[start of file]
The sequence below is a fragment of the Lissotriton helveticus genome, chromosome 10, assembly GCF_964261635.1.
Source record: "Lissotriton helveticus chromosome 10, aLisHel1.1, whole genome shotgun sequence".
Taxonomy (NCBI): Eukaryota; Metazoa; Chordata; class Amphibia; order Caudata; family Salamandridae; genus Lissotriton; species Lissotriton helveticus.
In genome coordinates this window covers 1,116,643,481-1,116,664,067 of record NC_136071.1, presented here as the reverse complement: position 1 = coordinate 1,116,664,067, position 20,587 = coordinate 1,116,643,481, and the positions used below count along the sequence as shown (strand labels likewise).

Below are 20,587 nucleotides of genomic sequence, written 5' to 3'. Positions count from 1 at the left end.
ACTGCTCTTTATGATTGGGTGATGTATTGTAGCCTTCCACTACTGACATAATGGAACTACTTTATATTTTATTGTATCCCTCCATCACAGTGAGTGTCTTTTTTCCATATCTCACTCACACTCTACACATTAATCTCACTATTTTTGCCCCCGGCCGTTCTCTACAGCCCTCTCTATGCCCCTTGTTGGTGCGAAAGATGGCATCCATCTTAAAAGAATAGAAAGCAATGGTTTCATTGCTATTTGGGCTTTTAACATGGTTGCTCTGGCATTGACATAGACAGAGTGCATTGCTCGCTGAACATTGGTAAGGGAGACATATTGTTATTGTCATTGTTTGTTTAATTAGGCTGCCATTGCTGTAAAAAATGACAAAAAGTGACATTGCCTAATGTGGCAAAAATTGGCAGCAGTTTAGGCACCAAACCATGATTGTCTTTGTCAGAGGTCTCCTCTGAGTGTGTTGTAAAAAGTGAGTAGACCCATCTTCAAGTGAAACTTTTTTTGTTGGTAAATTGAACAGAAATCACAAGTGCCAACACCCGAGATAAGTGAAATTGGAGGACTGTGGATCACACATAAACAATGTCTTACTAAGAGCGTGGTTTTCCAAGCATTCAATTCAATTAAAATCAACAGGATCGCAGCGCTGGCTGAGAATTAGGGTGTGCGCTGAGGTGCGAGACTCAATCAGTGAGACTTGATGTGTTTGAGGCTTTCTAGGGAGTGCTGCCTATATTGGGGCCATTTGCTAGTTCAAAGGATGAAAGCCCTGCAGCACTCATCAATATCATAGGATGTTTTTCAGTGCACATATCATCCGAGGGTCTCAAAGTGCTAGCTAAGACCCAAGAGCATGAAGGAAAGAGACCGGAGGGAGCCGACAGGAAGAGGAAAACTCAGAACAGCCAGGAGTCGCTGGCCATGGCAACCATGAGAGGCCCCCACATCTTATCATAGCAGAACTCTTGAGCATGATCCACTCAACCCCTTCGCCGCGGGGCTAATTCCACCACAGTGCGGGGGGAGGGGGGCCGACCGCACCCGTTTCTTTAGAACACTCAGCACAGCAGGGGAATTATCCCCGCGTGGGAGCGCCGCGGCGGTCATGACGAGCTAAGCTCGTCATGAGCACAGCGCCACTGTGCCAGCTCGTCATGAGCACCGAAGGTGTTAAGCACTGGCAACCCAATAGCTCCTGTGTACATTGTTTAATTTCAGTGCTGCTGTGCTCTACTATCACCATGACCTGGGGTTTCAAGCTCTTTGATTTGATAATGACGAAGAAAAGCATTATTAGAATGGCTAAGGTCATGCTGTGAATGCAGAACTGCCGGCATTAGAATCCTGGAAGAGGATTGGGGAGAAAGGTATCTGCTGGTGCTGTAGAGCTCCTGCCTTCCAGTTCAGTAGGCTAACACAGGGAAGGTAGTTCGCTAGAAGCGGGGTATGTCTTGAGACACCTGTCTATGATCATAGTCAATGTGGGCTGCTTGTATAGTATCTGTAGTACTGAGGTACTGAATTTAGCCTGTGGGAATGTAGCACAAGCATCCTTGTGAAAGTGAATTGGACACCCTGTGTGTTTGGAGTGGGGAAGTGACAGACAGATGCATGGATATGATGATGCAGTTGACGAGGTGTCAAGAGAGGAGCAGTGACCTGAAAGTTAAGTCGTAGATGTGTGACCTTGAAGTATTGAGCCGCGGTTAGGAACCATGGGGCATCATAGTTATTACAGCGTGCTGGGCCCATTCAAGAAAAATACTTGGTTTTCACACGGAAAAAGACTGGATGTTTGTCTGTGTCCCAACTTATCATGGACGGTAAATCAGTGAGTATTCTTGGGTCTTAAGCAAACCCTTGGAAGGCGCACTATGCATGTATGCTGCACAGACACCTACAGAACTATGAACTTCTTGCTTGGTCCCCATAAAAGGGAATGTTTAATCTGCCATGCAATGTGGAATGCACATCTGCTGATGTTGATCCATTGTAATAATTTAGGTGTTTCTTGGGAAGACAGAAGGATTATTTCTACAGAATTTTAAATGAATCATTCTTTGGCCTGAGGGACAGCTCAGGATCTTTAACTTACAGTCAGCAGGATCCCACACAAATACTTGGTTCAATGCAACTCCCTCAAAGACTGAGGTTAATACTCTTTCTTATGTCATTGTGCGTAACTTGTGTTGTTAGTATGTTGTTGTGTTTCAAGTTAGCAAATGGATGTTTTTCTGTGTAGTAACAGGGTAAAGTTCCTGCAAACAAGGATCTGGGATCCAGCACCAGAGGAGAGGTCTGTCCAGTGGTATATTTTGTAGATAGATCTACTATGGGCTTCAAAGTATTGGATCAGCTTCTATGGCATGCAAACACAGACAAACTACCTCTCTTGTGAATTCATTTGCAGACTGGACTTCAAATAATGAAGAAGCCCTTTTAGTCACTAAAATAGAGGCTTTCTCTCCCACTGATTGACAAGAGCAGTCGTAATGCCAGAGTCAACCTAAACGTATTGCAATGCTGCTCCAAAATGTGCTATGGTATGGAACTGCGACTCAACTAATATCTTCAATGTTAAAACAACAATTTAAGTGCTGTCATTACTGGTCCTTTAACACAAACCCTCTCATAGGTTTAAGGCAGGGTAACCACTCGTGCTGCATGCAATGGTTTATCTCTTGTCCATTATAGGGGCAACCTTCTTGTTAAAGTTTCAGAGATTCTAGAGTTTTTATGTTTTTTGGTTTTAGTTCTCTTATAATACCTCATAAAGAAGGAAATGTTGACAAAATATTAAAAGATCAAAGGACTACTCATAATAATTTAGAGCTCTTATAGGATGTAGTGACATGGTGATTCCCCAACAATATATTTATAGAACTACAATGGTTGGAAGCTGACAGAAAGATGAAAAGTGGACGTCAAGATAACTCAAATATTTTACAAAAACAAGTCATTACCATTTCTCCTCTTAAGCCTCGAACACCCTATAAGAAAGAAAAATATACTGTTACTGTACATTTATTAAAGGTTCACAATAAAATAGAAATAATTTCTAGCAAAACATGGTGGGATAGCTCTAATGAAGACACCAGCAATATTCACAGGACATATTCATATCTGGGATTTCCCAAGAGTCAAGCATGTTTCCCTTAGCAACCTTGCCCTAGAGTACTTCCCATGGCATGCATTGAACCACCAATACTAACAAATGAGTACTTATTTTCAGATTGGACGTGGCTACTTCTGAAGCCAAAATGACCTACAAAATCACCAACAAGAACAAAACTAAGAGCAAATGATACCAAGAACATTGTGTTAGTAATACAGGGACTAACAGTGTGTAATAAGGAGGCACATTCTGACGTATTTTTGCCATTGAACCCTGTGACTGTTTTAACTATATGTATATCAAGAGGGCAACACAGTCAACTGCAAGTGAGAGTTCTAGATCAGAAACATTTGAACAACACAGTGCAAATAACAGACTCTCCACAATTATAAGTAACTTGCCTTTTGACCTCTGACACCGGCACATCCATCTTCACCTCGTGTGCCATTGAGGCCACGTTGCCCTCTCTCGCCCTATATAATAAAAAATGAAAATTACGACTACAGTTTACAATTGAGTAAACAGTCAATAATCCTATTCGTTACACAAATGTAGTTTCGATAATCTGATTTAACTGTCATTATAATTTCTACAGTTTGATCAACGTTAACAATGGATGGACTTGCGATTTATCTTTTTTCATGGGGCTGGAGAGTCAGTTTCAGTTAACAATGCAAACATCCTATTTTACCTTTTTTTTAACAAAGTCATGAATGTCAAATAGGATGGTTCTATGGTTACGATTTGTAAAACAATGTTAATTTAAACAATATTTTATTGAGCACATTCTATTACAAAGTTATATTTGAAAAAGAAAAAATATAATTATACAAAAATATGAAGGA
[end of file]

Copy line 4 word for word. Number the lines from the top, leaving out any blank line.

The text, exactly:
In genome coordinates this window covers 1,116,643,481-1,116,664,067 of record NC_136071.1, presented here as the reverse complement: position 1 = coordinate 1,116,664,067, position 20,587 = coordinate 1,116,643,481, and the positions used below count along the sequence as shown (strand labels likewise).